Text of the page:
Discussion in 'Chainsaw' started by TXScout, Jul 13, 2019 at 5:32 PM.
Hopefully, everyone here can see this
Ps, I am in no way an expert in felling. I know just enough to get me in trouble. LOL
However, I can at least pass on what I have learned. I don’t want my boys to learn the same way I did. Just saying.
Don't mean to be nit picky but he should never use his nee to prop the saw up for the cut that's asking for trouble in more ways than one. I am just pointing this out so you can correct this in the future. I know maybe it's just me but I was trained to look for things like this as I trained Meatcutters off and on for 40 years and looked for danger before the accident happens and correct the problem.
In felling one must clear a path to get away from a falling tree. The boy did good for his first tree. The first tree is the hardest. We learn as we go. On the job training alone is tough. At least dad is there. Next he needs to learn how to steer the tree as it falls using different horizontal angles of the back cut, more back cut on the left side of the knotch the tree goes to the right, more back cut on the right side the tree goes to the left side. You will become like babe Ruth pointing to left field where the home run is going. We become so accurate we can pile up the trees. Don’t forget safety first, plan your moves don’t rush. Make sure your felling saw is gassed up, and sharp.
The knotch was perfect for us but was a tad too high for the kid.
Boy and dad did a great job! As constructive criticism, using your leg to hold the saw up is dangerous. There is a BIG artery in that leg.
All in all...
Well done dad! Teach them safety first!
Sent while firmly grasping my redline lubed RAM
Any reason to make the stump so tall? On most timber sales we do, we have to keep them under 12" tall.
Darren actually cut the Humbult. I had to recut it to clean it up, but that was the reason for the height. I helped him with the plunge cut, but that was because he didn’t know how to do it and I was using the EDGE method. And yes, the saw was gassed and sharp.
We did go over using the gunning sight on the saw and were we wanted the tree to go. We cut the Humbult about 20 degrees off to the left because the tree had about 20 degrees more foliage to the right. We were close and the fall split the middle. It actually fell within 6 in of where I wanted.
Ps, after this video, the MRS let me order 2 sets of chaps.
Thank you for the reply’s!!!
I was trying very hard to let him do it and not take over. When he put the saw on his leg, I actually grabbed the bottom of that MS 180.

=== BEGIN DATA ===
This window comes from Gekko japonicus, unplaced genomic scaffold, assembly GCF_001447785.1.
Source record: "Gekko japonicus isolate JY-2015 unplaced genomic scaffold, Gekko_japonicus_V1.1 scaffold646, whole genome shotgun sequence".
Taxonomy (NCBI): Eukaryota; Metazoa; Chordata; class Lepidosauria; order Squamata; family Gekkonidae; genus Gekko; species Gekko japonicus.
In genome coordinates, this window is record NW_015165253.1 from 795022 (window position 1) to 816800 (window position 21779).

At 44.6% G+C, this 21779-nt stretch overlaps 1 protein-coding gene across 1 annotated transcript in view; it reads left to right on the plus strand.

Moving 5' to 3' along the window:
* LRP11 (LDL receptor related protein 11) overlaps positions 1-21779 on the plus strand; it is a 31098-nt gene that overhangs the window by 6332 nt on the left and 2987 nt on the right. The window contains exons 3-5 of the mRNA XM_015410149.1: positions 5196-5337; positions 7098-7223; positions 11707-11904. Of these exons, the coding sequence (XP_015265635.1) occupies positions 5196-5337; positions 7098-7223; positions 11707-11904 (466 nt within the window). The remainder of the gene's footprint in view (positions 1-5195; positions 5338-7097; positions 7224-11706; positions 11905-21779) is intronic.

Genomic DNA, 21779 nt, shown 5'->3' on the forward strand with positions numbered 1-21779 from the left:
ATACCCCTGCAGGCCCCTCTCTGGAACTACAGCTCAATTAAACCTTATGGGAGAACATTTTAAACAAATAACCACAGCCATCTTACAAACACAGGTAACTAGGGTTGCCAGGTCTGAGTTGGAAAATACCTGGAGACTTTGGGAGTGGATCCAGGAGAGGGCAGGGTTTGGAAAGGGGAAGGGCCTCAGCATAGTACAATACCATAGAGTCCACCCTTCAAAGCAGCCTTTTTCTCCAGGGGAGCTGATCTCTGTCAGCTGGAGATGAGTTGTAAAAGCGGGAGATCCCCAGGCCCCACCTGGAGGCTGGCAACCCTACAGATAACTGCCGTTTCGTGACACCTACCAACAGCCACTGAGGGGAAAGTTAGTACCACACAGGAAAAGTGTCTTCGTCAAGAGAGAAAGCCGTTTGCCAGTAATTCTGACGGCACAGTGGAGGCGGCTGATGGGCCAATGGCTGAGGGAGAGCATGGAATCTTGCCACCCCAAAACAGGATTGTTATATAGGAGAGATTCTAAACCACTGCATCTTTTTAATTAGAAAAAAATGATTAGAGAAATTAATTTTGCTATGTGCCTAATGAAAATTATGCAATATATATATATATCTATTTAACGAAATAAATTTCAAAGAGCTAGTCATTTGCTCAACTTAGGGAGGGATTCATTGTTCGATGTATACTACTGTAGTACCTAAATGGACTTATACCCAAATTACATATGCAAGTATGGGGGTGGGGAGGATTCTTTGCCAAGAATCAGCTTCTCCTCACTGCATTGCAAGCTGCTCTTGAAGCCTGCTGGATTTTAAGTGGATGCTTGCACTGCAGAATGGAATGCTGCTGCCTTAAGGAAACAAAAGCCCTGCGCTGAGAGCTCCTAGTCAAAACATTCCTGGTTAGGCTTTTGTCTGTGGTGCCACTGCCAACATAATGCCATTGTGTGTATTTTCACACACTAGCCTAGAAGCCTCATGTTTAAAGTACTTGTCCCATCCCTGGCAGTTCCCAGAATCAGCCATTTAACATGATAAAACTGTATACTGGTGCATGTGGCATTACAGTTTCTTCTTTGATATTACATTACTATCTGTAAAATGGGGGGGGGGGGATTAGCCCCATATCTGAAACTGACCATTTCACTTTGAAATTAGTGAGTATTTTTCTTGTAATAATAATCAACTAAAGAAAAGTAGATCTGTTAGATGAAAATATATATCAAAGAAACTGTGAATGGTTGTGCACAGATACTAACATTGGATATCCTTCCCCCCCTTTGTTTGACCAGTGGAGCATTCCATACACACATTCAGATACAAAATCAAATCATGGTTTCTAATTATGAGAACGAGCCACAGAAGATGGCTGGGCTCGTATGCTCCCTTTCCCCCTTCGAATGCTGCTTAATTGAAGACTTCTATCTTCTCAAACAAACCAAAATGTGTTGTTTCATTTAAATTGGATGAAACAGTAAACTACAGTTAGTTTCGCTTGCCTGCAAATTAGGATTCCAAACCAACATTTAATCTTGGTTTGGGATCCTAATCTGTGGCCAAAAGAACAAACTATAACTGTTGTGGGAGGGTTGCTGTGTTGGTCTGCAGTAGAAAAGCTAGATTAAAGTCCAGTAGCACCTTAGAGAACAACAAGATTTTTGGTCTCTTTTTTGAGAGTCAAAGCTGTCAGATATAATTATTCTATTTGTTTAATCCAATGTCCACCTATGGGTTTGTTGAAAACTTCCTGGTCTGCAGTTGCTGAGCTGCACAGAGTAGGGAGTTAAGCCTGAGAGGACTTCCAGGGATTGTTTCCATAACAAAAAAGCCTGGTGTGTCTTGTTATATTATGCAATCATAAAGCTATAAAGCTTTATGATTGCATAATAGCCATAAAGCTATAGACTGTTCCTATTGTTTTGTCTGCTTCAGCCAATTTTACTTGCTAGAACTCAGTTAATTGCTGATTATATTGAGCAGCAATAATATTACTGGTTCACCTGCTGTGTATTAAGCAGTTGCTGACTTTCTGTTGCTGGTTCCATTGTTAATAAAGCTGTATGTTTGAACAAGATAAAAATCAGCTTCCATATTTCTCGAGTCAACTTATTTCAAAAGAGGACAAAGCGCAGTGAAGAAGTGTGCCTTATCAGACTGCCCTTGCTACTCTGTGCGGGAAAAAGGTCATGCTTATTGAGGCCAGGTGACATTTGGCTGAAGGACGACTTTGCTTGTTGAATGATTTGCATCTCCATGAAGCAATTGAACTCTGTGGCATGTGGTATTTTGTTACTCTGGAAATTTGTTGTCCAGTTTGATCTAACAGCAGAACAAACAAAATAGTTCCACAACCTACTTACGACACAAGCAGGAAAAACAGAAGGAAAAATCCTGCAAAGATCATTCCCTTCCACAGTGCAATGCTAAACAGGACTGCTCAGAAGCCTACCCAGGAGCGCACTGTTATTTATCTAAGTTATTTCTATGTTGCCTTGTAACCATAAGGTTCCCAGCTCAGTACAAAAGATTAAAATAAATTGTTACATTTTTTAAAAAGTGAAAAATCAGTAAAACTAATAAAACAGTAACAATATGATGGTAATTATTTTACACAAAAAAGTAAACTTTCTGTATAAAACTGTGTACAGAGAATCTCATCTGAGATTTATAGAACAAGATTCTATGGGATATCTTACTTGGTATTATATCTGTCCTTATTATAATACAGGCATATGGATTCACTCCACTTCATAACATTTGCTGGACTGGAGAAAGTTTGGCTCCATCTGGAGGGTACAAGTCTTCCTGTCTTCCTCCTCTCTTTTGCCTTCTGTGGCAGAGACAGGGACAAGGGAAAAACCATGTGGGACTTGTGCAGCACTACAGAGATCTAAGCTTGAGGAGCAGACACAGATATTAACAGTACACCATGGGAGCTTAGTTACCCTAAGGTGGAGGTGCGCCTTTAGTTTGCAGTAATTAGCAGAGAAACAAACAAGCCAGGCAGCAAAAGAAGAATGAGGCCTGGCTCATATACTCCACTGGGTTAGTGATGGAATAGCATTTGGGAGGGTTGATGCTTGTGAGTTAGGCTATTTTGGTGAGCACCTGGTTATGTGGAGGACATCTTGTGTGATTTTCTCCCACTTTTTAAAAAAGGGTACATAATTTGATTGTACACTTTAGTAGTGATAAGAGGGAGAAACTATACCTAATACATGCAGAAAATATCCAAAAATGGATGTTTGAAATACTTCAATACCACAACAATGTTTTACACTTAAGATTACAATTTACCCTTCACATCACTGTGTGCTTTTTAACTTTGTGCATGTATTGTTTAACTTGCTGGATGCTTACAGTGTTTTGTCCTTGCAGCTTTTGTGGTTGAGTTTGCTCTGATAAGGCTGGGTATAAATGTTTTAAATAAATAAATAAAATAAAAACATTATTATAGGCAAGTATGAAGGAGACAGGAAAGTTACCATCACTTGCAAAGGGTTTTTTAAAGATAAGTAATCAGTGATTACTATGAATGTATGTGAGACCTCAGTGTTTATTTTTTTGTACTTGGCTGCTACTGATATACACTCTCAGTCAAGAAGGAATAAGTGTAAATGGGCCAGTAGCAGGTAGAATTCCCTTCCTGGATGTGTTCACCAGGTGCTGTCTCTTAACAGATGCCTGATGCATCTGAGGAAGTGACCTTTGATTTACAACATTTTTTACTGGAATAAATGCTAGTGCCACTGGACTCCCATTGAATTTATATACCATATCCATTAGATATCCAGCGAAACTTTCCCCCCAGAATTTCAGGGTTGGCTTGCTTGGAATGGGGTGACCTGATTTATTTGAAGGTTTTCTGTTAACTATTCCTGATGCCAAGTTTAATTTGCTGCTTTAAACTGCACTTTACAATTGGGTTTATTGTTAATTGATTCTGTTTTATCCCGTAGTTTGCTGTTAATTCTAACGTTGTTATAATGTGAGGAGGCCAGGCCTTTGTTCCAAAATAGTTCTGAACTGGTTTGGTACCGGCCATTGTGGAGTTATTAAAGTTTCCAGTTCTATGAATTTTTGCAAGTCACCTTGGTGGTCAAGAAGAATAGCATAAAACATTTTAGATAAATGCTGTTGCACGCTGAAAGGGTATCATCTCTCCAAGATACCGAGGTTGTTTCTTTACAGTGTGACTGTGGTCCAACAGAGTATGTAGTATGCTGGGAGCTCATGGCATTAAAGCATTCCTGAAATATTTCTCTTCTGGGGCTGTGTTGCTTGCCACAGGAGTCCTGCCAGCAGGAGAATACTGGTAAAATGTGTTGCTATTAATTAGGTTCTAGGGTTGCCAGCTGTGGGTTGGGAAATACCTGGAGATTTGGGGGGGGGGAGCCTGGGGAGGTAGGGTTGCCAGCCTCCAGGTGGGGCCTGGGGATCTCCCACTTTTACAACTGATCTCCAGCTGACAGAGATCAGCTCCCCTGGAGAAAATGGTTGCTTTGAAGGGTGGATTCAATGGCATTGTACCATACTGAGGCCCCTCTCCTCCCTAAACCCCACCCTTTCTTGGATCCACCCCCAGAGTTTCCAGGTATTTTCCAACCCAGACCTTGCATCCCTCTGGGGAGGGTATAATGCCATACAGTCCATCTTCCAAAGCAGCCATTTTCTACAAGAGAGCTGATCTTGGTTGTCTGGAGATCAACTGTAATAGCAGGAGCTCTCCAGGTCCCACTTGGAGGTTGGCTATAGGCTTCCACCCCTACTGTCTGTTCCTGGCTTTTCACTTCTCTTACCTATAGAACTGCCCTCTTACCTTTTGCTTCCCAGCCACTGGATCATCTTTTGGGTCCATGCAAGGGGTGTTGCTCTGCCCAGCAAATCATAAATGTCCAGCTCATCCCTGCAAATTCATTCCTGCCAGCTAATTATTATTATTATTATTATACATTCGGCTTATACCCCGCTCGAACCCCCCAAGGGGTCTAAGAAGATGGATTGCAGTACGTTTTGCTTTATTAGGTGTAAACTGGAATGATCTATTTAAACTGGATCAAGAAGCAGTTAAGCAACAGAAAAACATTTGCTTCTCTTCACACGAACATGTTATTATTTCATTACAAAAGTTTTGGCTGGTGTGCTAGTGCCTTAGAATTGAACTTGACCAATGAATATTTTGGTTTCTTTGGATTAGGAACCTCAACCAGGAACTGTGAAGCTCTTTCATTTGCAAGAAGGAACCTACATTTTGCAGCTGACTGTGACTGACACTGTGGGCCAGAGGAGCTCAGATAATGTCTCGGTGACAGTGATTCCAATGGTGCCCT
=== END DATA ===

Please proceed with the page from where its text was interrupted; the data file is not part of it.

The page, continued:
But again, thanks for the comments!!! If y’all didn’t care, you would not have said anything!!
Oh please be picky!
I am a NRA instructor and a Chief RSO. When on the range with Boy Scouts, safety is the most important thing on the range. Just saying.
I have watched hours and hours of video from the American Forest and the BC falling standard. I don’t have the resources with using a chain saw like I do with shooting sports, nor the experance.
Thank you AT!
One thing I learned over the years is the more one uses the equipment the more skilled and confident one gets, the trick to is to not let them create bad practice along the way, that bad practice will become ingrained also and sooner or later come back to bite them.
In my profession I did as much safety training as I did Meatcutting skill set training, to me they were one in the same. You spend all day with a knife in your hand, or your hand less that an inch from a running saw blade and there is no room for a mistake. That is the reason I trained my Meatcutters this way and I gave them the latitude to be observant to others around them. They carried these skill sets through life and pasted it on to others, in that I was proud to be a part.
AT, you said a mouthful. That is exactly why I joined this forum!!
This ain't timber for sale... Cut at whatever height is comfortable for the sawyer!
It looks like you are off to a pretty good start... Definitely missing a face shield. Couldn't tell if he had glasses on. The rest of the PPE looked good. I couldn't really see the notch or the plunge cut in the video but I assume that the last cut was the "strap" cut. The strap cut can go anywhere as long as it meets or bypasses the bore cut. Once the face cut and bore is in place and the hinge set the "gun" is loaded and the trigger wood (strap) is cut. All you can do is get to your escape zone.
I do sawyer field evaluation for a state and a national trail organization to USFS standards. I am attaching a copy of the current but soon to be replaced sawyer training handbook. It has some good stuff in it. However, for trail work and such we are now recommending open face notches preferably the high angle variety as it is harder to screw up. It is also much more forgiving of the vertical placement of the bore/back cut.
I don't know if you have any trail organizations in your state that rely on volunteers but this would be a great way for him to get some GREAT sawyer training. However, I think he might have to wait a couple of years as I believe that you have to be at least 18 (maybe 21) to run a saw. I believe that this is an OSHA requirement.
Realize that, but doesn't even look comfortable to cut that high.
LOL. Darren is the one who cut the notch. He learned he cut the notch too high.
I was more thinking about the previously mentioned 12" height. It was obvious that the face cut was too high for him. I think the saw was a little too big/heavy for him as well.
Well said sir!!
I like the ethics!!
Sent while firmly grasping my redline lubed RAM
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